To be honest, the Czech and Slovaks students were very difficult to converse with compared to the Polish people. I hate to make comparisons because it’s really not fair but I also wanted to provide an honest review of my experience teaching English in Czech Republic.
Compared to the Polish people, the Czech people hasn’t completely embraced English yet. When they watch movies, they watch it with Czech dubbing while in Poland, they have English subtitles.
Because of this and along with many other non-English cultural aspect of things, the Czech’s English is quite poor compared to their neighbouring countries.
Czech people are very nice and I liked most of the students. I think there was only one whiny lady that people clearly knew that massive complainer but everyone else was pretty cool.
I didn’t quite get along with the Angloville coordinators in Czech Republic compared to Poland. The main coordinator, Shaun, for example, clearly did not like me. During the entire time, he was suppressing himself from saying passive-aggressive things to me. To his defense, I completely understand. After one of our lunch breaks, I took a nap and forgot to set my alarm. By the time I woke up, I was late for my one-on-one speaking session.
Clearly, Shaun was upset at me but he did his best to fake a smile and be cordial. The student didn’t seem to mind; however, since then, he clearly had a judgemental attitude towards me.
I would have to take full responsibility for the passive aggressive behaviour he exhibited. Our volunteer schedule is quite exhausting as you can see below:
Angloville volunteer schedule in Czech Republic
- 9:00am-10:00am – Breakfast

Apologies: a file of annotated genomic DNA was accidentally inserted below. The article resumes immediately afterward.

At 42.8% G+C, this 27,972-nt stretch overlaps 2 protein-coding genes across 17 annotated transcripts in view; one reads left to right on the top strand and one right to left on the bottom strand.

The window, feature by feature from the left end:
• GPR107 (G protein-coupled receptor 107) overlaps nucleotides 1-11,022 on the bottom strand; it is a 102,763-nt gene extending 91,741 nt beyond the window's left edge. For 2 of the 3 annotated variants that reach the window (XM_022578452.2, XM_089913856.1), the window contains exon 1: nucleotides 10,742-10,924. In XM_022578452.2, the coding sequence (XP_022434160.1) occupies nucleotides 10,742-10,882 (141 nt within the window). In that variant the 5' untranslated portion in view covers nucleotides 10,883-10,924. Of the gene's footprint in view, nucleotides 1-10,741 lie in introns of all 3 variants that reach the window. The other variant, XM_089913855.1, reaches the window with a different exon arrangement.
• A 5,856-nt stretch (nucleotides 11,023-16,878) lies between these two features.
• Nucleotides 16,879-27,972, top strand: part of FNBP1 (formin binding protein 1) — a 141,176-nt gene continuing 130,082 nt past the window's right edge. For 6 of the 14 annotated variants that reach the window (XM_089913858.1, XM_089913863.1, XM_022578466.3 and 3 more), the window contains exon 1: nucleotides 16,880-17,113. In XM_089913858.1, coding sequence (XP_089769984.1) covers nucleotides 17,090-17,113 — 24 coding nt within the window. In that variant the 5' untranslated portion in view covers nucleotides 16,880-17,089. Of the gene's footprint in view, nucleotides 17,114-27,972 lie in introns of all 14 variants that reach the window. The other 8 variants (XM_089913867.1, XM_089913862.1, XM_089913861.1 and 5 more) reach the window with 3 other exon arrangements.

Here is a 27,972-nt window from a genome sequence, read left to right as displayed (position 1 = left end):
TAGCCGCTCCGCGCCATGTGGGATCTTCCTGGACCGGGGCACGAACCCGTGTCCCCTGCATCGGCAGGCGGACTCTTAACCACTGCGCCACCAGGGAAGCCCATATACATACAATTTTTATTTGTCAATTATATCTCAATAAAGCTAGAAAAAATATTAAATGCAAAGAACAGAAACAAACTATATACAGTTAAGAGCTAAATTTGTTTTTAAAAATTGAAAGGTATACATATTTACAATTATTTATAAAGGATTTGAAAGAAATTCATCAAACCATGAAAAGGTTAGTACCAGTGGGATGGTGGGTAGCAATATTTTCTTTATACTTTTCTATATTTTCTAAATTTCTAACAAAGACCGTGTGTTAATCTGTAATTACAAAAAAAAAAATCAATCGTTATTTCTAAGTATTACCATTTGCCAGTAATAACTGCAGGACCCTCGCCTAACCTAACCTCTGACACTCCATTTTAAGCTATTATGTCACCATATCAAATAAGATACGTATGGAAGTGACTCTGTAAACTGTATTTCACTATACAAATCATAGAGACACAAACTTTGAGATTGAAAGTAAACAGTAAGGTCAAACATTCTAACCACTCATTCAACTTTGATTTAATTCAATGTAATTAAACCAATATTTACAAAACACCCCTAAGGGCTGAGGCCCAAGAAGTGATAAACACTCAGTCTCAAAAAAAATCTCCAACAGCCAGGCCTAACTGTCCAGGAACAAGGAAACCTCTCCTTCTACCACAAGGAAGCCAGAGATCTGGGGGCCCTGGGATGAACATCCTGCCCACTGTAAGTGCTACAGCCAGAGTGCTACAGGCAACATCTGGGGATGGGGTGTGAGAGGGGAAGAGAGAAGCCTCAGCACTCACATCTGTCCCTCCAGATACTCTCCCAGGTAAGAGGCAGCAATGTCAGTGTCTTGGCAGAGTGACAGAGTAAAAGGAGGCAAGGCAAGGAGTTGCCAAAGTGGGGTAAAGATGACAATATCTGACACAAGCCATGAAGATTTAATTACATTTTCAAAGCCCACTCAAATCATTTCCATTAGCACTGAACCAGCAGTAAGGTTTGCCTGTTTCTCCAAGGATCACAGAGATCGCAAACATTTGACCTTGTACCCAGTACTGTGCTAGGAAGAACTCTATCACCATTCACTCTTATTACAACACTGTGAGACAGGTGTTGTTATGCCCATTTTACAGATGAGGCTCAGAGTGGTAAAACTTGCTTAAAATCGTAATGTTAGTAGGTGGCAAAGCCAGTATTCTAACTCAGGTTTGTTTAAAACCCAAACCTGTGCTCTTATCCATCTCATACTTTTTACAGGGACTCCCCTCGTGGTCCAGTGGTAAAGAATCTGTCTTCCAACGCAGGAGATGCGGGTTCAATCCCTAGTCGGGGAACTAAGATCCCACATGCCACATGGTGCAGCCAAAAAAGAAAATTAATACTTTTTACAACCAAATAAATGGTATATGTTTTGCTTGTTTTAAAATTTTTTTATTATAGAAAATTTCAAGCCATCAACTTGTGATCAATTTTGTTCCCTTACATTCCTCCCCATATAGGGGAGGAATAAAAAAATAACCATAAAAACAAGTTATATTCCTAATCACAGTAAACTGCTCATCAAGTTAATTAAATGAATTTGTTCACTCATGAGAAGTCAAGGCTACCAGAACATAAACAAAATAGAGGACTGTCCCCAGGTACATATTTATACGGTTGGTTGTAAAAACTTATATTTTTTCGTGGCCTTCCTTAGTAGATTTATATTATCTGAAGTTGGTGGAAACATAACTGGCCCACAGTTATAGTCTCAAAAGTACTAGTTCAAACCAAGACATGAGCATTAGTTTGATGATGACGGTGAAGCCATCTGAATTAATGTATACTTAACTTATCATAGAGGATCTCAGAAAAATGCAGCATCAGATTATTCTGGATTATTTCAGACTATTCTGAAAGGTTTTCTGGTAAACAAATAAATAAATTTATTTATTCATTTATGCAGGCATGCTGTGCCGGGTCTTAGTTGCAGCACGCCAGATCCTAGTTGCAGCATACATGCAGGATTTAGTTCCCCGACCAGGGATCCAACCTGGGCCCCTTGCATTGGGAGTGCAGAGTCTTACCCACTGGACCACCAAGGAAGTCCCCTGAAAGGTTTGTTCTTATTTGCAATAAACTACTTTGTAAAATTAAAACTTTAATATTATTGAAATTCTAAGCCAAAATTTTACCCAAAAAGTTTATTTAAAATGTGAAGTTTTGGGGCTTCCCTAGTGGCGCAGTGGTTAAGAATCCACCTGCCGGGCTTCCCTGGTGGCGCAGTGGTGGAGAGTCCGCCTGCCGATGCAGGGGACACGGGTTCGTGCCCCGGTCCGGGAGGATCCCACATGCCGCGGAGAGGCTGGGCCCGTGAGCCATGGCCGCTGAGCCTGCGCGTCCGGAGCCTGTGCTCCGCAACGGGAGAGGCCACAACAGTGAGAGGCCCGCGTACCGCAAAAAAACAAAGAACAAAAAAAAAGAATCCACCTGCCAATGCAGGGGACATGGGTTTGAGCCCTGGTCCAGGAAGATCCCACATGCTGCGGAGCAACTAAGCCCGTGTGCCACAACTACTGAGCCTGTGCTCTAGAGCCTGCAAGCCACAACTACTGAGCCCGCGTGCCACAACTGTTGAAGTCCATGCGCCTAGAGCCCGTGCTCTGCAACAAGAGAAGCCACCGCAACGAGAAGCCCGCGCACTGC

- 10:00am-11:00am – Mentor Meeting
- 11:00am-12:00pm – One-on-one Session
- 12:00pm-1:00pm – One-on-one Session
- 1:00pm-2:00pm – Group Activities
- 2:00pm-3:00pm – Lunch
- 3:00pm-4:30pm – Free time
- 4:30pm-5:30pm – One-on-one Session
- 5:30pm-6:30pm – One-on-one Session
- 6:30pm-7:30pm – One-on-one Session
- 7:30pm-8:30pm – Dinner
- 8:30pm-9:30pm – Entertainment Hour
- 9:30pm – ?????? – Social Time
Because I just finished volunteering in Poland, I was feeling burnt out from teaching English all day. It was completely my fault for taking on another workaway gig teaching English with Angloville. Looking back, I should have taken a week off before jumping into another volunteer gig. This is an important lesson learned in the future.
The whole experience wasn’t bad of course. As mentioned before, Czech people are quite friendly. I even went hiking with one of the students during our one-on-one conversation session.
While I am a big fan of workaway, I think doing two intensive English teaching gig back to back is too much. I was so burnt out after each day that I did not want to do anything but hole myself up in my room and not talk to anyone. Despite a lot of people having fun during this volunteer experience, I personally felt miserable. Again, I don’t want to blame anyone but myself because I chose to do two intensive volunteer work back to back.
In the future, I will definitely leave a gap between volunteer work to give myself some time to decompress before volunteering again.